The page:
Employers’ duty in workplaces inherently dangerous to the mental health of employees

In Kozarov v Victoria [2022] HCA 12 (“Kozarov”), the High Court of Australia (HCA) handed down a decision that will likely have significant implications for the assessment of common law liability for psychiatric injury sustained in the workplace.


In June 2009, Victoria’s Office of Public Prosecutions employed Ms Kozarov as a recently admitted solicitor in its Specialised Sexual Offences Unit (SSOU) where she worked on child sexual offences. In the course of her employment, Ms Kozarov suffered vicarious trauma that led to post-traumatic stress disorder and a major depressive disorder for which she sought damages. The Victorian Supreme Court’s decision to award damages was reversed by the Court of Appeal but the reversal was unanimously overturned by the HCA in four separate decisions.

Duty of Care

Kiefel CJ and Keane J held that the respondent’s Vicarious Trauma Policy (VT Policy) for the protection of psychiatric employees within the SSOU before Ms Kozarov’s employment meant that no further warning signs were necessary to establish that the content of the duty of care owed to Ms Kozarov included active steps for the care of psychiatric health of Ms Kozarov and her fellow employees within the SSOU.


Kiefel CJ and Keane J held that the respondent was in breach of its duty from the commencement of Ms Kozarov’s employment and none of the protective measures identified in the VT Policy or any other reasonably available preventive or protective measures were implemented by Ms Kozarov’s managers within the SSOU.

Gageler and Gleeson JJ held that, by the end of August 2011, a reasonable person would have adverted to the evident signs regarding the appellant and observed that she was failing to cope with her allocated work and that her mental health was at risk. Moreover, it was inherently likely that the appellant, faced with advice to rotate out of SSOU to avoid an exacerbation of her PTSD, would have acted self-interestedly in accordance with the advice. Further, expert evidence was that it is more common than not for persons to heed medical advice given to them about the cause of a diagnosed serious illness and how that cause could be either mitigated or removed.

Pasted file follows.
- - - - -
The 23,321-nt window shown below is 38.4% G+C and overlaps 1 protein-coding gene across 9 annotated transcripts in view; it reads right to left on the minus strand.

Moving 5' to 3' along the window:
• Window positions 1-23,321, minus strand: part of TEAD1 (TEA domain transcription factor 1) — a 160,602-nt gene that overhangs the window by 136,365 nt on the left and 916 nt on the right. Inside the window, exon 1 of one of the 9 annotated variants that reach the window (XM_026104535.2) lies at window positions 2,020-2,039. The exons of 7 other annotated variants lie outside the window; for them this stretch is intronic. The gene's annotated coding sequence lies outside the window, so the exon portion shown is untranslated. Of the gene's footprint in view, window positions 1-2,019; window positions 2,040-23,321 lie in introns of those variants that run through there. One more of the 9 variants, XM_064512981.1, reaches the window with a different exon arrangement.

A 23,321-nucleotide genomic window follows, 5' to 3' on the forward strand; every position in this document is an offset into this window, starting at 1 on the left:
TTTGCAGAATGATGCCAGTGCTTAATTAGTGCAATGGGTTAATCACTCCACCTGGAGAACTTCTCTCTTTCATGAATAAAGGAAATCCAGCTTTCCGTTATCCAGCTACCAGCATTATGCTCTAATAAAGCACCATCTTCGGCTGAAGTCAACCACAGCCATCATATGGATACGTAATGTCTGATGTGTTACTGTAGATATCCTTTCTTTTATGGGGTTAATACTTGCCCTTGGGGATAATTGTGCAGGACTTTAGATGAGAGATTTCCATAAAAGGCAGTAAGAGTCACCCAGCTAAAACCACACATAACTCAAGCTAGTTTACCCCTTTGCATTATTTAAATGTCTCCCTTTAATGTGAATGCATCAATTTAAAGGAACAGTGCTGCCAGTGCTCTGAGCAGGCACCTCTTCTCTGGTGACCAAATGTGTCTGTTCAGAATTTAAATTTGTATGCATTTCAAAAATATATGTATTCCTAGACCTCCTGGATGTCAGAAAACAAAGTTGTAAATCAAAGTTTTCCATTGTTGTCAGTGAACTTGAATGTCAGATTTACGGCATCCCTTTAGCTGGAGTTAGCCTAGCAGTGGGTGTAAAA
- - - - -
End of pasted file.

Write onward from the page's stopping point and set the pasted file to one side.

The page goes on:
Gordon and Steward JJ held that the respondent’s failure to provide Ms Kozarov with a safe system of work caused the exacerbation and prolongation of her PTSD and subsequent development of major depressive disorder.

Employer’s Duty of Care to Take Reasonable Steps to Avoid Psychiatric Injury to an Employee

Edelman J held that if the respondent had taken the reasonable steps of making a welfare enquiry and offering Ms Kozarov a referral for occupational screening, then she would have accepted that offer. With the benefit of screening by a clinician, this would have potentially revealed that she had symptoms of post-traumatic stress disorder with the result that Ms Kozarov would have agreed to a rotation out of the SSOU and her psychiatric injury would not have been exacerbated.

Going Forward

Kiefel CJ and Keane J distinguished Kozarov from Koehler v Cerebos (2005) 222 CLR 44 (“Koehler”). Koehler stands for the proposition that the content of the obligation of an employer to take reasonable care for the safety of employees at work cannot be determined in isolation from the obligations which the parties owe each other under their contract of employment. However, Kozarov stands for the proposition that the circumstances of a particular type of employment may be such that the work to be performed by the employee is inherently and obviously dangerous to the psychiatric health of the employee in which case the employer is duty-bound to be proactive in the provision of measures to enable the work to be performed safely by the employee.

For all litigation related queries or concerns, please contact the BAL Lawyers Litigation and Dispute Resolution team on 02 6274 0999.

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